The closest parallel in Western contemporary politics to Donald Trump is Silvio Berlusconi, the media tycoon who served four stints as prime minister of Italy.
USCCB meeting: The U.S. bishops made a clear statement in support of the immigrant community in the United States and about the resettlement of refugees. Updated 5:15 p.m. eastern.
Muslim-Americans: Trump, who proposed banning Muslims from entering the United States, monitoring mosques and torturing terrorism suspects is now the president-elect.
The forgotten worker: Even though Trump's worldliness and life of luxury didn't reflect theirs, he listened to them, spoke to them, embraced them, embraced their discontent.
Georgetown luncheon: The "worst aspect" of Trump is his "unpredictability," said Archbishop Silvano Tomasi, former Vatican representative to U.N.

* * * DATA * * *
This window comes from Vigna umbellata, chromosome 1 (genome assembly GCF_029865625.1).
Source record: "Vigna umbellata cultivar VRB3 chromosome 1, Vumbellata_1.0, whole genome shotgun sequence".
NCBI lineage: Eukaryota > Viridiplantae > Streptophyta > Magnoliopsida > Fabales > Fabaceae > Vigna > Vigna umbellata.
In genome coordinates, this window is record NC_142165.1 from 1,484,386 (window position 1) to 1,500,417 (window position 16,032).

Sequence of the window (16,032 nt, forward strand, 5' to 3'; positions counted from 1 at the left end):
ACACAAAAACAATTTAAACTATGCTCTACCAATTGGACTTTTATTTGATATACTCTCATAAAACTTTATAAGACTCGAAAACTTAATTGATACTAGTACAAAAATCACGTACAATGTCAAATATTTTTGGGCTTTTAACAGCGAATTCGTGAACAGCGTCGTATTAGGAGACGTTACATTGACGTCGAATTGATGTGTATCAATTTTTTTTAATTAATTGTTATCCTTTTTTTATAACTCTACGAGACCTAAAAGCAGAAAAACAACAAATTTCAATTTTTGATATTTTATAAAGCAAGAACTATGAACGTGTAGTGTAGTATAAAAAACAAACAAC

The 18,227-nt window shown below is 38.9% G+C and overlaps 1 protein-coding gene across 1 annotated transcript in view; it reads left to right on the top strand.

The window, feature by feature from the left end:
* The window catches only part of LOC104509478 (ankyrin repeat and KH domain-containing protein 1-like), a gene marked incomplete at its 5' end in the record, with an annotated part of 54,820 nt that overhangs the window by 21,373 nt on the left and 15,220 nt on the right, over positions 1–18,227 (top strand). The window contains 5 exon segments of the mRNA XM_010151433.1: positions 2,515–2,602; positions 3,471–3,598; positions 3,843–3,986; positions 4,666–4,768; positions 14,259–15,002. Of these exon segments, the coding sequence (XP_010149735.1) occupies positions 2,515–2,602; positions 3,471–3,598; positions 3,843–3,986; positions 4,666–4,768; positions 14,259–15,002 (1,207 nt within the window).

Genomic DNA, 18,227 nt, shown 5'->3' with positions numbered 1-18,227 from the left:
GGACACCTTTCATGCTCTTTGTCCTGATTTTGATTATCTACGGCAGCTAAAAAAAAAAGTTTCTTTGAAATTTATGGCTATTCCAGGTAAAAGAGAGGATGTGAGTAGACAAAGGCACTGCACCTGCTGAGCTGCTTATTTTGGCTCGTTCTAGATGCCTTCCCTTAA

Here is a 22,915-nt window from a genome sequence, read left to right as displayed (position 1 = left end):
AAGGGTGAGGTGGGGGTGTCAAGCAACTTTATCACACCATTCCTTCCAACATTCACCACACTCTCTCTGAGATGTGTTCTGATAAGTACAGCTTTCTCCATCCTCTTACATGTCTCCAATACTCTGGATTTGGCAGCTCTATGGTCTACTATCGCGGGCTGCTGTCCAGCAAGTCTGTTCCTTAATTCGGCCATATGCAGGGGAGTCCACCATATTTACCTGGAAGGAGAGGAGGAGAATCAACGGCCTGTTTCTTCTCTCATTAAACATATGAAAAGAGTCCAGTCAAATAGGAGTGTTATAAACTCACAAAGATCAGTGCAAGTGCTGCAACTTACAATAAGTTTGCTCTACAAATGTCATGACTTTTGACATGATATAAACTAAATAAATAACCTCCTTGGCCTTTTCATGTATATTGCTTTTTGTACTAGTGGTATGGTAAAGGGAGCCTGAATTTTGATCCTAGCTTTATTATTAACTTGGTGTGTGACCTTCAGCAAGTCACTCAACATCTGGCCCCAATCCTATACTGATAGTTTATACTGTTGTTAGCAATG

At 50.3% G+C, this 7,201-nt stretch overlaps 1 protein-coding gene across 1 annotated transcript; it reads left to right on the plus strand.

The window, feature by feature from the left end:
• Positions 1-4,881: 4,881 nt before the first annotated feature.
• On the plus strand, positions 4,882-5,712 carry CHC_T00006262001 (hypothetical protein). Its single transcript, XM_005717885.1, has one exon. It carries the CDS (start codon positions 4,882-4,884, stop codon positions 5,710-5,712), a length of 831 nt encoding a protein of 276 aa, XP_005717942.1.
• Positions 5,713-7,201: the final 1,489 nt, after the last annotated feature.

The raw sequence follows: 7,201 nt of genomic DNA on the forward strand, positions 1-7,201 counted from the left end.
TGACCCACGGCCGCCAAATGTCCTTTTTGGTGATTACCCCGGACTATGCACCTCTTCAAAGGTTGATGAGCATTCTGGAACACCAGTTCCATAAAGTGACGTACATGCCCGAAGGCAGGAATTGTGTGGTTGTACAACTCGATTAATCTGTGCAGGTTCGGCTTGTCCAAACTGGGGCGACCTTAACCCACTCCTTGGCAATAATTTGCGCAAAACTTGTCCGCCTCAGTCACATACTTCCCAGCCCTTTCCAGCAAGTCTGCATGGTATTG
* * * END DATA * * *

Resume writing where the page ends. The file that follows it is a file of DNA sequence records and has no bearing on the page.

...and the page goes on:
Promising to make Obamacare go away, as President-elect Donald Trump did repeatedly, and actually figuring out how to do it, are two very different things.
Across Germany, Poland, France and Russia, bishops, prelates and other commentators offered contrasting outlooks on Donald Trump's U.S. presidential election.
The U.N. climate summit opens this week, and leaders have been issuing statements about hoping to work with President-elect Donald Trump on maintaining progress.
Pope Francis: "I do not judge people or politicians. I only want to understand what suffering their behavior causes to the poor and the excluded."
African-American leaders: Reeling from the election of Trump, they intend to soldier on, reach out to those with whom they disagree and continue to fight for the social issues they care about